Which brings us to the book’s quarrel with the Intervention, ushered in at about two-thirds of the way through. All of the children we meet are “doing okay”, as Alicia sees it. She struggles sometimes with “aspects of the kids’ lives” but we don’t know what particularly, other than a concern from time to time about their diet (too much fatty, salty and sugary food). At school they’re doing quite well and this is not just as a result of the Promised Land experience. Alicia, with Lekisha as her assistant, is not shown to be struggling with older primary school age children who have no grasp at all of literacy skills. On the contrary: with a few weeks of intensive coaching their students get through the national benchmarking test with “nothing to be ashamed of”.  Generally, the children are fun to be with, they respect their elders, they’re interested in their culture, functionally bilingual, skilled in the bush, not sickly (with the exception of little Mary who has foetal alcohol syndrome), not neglected and certainly not abused.
As it is this group of people which offers the novel’s readers a perspective on Aboriginal life in The Centre, the Intervention comes across as outrageously unwarranted, even if Dutton suggests some balance through Ros. She, despite her long affiliation with the self-determination movement, sees the Intervention as needed “on some levels”, though she doesn’t specify what they are. Ros’ friend Iry also thinks the Intervention is well overdue, but Alicia describes her voice, when she’s speaking of why, as “full of barely restrained hysteria”.
How the Intervention unfolds is described in the general and at times inaccurate terms of its opponents. It’s announced as the government “sending in the army” and “suspending the Racial Discrimination Act”, with no information to contextualise or give nuance to either of these actions. Their menacing image is allowed to linger. The arrival of the army is shortly followed by a “frontline medical team … tasked with assessing all the kids for evidence of abuse”. This is quite simply misinformation. Universal compulsory checks were knocked on the head almost as soon as they were proposed, with the medical profession pointing out the ethical problems and the government taking this on board. Only children whose carers requested it or who had come to the attention of the protection system for suspected sexual abuse were checked specifically for it. Otherwise the comprehensive general health checks on offer were voluntary.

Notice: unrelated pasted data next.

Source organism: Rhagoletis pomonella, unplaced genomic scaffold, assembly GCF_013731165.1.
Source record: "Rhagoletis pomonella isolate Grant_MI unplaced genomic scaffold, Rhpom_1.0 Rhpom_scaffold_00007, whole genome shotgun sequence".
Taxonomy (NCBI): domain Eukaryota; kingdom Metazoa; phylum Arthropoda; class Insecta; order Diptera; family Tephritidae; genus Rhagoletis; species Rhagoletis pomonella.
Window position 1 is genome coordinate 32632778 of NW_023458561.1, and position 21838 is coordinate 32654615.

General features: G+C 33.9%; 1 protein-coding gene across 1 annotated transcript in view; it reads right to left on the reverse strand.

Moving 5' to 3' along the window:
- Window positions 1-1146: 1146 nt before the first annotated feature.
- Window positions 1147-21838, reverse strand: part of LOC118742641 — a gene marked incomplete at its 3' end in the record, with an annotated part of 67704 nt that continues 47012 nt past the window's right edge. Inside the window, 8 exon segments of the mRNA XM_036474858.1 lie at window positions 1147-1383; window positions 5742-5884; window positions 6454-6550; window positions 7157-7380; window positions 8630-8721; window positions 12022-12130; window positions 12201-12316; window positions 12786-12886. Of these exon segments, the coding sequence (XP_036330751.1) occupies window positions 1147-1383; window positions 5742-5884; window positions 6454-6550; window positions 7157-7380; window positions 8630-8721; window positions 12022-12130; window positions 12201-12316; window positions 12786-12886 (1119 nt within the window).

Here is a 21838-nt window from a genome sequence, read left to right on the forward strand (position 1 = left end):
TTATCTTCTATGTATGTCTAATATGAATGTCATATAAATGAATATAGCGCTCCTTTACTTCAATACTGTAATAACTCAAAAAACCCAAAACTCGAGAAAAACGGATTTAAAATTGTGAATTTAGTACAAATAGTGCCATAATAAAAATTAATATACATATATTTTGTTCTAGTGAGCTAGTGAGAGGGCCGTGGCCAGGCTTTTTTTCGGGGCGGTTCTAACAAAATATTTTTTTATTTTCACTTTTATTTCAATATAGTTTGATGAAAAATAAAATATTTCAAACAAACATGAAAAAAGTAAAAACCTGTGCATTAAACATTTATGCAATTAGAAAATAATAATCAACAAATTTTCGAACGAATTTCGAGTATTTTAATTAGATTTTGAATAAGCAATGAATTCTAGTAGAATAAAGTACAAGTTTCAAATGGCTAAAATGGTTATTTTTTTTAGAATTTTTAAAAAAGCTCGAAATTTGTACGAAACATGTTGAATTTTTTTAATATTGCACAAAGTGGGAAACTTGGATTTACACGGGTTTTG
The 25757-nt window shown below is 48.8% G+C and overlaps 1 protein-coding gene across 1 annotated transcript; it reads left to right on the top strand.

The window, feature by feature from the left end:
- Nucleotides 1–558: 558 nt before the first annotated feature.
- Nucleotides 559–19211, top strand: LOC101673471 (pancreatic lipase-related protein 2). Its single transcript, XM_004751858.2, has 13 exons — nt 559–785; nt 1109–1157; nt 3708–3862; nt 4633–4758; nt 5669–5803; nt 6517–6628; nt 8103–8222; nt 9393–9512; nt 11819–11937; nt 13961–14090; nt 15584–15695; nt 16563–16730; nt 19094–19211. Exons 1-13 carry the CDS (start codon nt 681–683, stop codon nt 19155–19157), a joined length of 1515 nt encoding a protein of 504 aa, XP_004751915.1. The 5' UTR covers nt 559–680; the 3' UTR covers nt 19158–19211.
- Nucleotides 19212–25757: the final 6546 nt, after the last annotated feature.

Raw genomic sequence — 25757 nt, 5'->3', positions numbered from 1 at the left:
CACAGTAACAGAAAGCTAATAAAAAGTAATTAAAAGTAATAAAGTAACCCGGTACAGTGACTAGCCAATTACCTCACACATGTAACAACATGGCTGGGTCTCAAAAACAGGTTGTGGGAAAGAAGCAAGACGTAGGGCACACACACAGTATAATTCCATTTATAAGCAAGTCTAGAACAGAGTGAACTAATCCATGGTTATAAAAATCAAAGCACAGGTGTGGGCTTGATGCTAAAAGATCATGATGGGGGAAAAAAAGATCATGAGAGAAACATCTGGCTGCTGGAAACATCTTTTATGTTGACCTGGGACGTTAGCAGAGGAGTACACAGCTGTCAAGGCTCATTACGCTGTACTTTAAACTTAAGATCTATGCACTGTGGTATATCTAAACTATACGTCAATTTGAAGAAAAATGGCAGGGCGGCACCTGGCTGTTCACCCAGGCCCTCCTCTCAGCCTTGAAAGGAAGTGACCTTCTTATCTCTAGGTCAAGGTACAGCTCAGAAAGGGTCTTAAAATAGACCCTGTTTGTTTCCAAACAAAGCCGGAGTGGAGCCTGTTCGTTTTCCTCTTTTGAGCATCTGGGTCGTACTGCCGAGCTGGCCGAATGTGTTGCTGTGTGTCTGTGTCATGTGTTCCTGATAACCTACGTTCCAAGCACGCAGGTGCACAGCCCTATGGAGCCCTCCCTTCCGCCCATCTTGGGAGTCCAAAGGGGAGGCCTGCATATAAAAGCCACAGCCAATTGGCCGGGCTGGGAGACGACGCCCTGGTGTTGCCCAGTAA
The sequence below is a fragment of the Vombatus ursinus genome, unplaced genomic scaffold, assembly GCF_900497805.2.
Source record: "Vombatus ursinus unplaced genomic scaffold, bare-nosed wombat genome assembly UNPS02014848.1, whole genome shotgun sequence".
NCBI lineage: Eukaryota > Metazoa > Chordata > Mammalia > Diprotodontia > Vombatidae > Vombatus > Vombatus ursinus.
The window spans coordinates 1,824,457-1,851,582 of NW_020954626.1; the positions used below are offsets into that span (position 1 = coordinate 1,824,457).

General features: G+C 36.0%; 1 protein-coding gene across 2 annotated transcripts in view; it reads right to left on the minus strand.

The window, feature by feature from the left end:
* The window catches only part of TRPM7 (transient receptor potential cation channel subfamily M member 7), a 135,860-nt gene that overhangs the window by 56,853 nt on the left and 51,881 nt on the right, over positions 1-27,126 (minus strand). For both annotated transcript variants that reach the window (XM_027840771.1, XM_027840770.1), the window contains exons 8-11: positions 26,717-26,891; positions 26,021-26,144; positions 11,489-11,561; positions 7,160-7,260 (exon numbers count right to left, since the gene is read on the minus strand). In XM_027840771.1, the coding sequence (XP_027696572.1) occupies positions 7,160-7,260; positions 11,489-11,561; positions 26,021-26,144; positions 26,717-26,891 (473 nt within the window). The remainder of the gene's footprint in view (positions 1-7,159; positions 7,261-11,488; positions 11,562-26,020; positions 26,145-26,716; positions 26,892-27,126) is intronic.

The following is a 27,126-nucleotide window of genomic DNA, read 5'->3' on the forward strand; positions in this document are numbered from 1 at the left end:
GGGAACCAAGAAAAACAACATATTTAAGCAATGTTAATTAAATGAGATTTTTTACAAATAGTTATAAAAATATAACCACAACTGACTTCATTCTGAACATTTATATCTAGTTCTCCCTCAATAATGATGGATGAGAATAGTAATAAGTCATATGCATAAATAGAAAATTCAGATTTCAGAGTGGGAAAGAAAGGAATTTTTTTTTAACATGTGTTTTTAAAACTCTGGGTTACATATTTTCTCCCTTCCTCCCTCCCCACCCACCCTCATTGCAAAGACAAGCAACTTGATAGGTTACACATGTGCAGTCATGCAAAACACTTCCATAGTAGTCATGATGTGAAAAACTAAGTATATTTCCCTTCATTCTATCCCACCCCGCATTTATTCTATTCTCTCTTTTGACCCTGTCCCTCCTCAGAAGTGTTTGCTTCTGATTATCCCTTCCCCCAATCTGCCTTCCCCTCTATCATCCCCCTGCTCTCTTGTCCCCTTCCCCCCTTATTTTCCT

Dutton also has the residents at Promised Land – a small outstation, a “long drive” from the nearest community – almost immediately swept up by income quarantining, ambushed by “surprise tactics”, whereas in reality the system was trialled initially in just a handful of larger communities that met certain preconditions (none of which applied in an outstation such as Promised Land). SEE NOTE BELOW. It took much longer to be more comprehensively “turned on”, with numerous adjustments along the way. Dutton also represents the system – and Centrelink who delivered it – in an entirely negative light, whereas it did and does have its supporters, including amongst Aboriginal people who are subject to it.
Am I wrong to pick these bones about a pretty complicated set of circumstances, about which there are deeply divided views, in a work of fiction? I don’t think so. Without wanting to make the book sound at all polemical, which Dutton mostly studiously avoids, I took its strongest argument against the Intervention as coming from the people and lives Dutton depicts, which show the downside of the Intervention’s ‘one size fits all’ approach. The issues at stake were and are critical and no-one is served by an exaggerated representation of victimisation of Aboriginal people. Dutton’s fiction is delivered in realist mode and many readers will take its account of the Intervention as essentially factual.
Dutton spoke at the launch of her political intentions in writing the novel, with her core strategy being to write it out of a position of love – love of the country, love of its people. There is much that she has achieved from this stance; it would only have been enhanced by greater care taken with her research and a more balanced exposition of the political and social upheaval around which she has told her story.
NOTE: After further enquiries with a well-informed source, I realise that it would have been possible that a person living on a small outstation at the time, but with an address registered with Centrelink in one of the first five larger communities where income management was trialled, to have been swept up in its provisions from the outset. One of those five trial communities was Santa Teresa, which seems to be the Mission referred to in From Alice with Love, and with which residents of the novel’s Promised Land outstation are closely associated. The others were Mutitjulu, Imanpa, Aputula and Titjikala.
RELATED READING – selected articles from our foundation archive about the early days of the Intervention:
Taskforce settles in
Getting to know each other
Taskforce: many kids very sick at Ti Tree and Hermannsburg
Taskforce in top gear
Brough intervention: Anderson says it is the change we had to have
Centrelink staff balloons as dole quarantine starts
Sue Gordon sits down with Papunya women: “I’d kill abusers.”
Life’s better with income management, say men and women from town camps and bush
Talk to us, not urban people: Green Senator is off mark